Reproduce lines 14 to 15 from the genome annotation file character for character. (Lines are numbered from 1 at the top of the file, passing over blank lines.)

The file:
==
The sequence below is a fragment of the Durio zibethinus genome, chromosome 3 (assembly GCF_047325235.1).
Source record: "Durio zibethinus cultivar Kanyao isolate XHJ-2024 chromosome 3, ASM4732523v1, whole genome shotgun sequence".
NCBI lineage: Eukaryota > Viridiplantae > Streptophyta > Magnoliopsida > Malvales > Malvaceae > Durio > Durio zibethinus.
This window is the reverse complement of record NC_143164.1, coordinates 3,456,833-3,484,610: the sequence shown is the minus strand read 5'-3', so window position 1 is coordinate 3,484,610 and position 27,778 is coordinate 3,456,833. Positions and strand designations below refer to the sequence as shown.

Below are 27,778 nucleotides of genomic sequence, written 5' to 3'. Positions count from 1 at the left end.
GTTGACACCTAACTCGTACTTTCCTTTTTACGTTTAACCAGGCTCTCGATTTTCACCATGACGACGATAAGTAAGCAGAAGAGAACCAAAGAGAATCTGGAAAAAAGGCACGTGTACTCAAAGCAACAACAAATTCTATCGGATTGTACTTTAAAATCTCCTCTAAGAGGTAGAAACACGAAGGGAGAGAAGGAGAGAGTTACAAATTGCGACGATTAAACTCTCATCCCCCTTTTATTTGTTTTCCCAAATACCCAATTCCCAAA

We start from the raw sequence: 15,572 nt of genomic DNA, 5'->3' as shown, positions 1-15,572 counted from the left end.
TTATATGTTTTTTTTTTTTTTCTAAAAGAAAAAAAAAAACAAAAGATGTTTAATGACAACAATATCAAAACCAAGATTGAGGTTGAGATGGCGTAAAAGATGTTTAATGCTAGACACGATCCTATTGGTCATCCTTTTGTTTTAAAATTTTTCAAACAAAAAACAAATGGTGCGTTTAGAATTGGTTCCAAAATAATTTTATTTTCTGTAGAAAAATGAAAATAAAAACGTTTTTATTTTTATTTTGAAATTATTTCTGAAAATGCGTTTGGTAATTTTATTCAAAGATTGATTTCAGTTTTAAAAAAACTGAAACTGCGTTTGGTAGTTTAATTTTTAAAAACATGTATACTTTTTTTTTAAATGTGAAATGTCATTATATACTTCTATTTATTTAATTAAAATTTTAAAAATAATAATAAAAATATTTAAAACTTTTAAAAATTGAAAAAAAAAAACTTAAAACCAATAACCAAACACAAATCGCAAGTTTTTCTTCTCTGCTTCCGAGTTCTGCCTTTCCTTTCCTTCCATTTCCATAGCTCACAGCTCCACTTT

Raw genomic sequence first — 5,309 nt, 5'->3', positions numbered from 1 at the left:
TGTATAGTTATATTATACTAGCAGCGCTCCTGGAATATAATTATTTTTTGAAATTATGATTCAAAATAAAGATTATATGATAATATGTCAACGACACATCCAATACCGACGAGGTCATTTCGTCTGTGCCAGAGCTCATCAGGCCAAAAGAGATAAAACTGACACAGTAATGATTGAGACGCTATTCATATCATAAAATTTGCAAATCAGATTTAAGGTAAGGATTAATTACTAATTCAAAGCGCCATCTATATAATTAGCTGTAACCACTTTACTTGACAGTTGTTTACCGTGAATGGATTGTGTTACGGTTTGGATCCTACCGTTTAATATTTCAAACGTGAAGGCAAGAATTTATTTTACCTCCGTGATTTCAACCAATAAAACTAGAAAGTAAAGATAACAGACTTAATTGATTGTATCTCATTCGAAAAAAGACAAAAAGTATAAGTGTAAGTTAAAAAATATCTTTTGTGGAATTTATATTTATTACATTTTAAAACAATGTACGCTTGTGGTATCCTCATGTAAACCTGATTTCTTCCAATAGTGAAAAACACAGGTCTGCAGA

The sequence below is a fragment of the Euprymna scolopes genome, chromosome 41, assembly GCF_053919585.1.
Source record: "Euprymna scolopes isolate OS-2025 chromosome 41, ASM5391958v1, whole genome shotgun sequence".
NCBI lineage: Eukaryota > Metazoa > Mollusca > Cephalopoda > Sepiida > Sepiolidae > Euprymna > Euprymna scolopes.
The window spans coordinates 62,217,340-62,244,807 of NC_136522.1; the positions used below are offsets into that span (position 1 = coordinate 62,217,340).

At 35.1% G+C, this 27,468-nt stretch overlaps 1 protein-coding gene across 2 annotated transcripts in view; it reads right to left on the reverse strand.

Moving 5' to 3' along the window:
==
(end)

The window spans coordinates 62,217,340-62,244,807 of NC_136522.1; the positions used below are offsets into that span (position 1 = coordinate 62,217,340).

At 35.1% G+C, this 27,468-nt stretch overlaps 1 protein-coding gene across 2 annotated transcripts in view; it reads right to left on the reverse strand.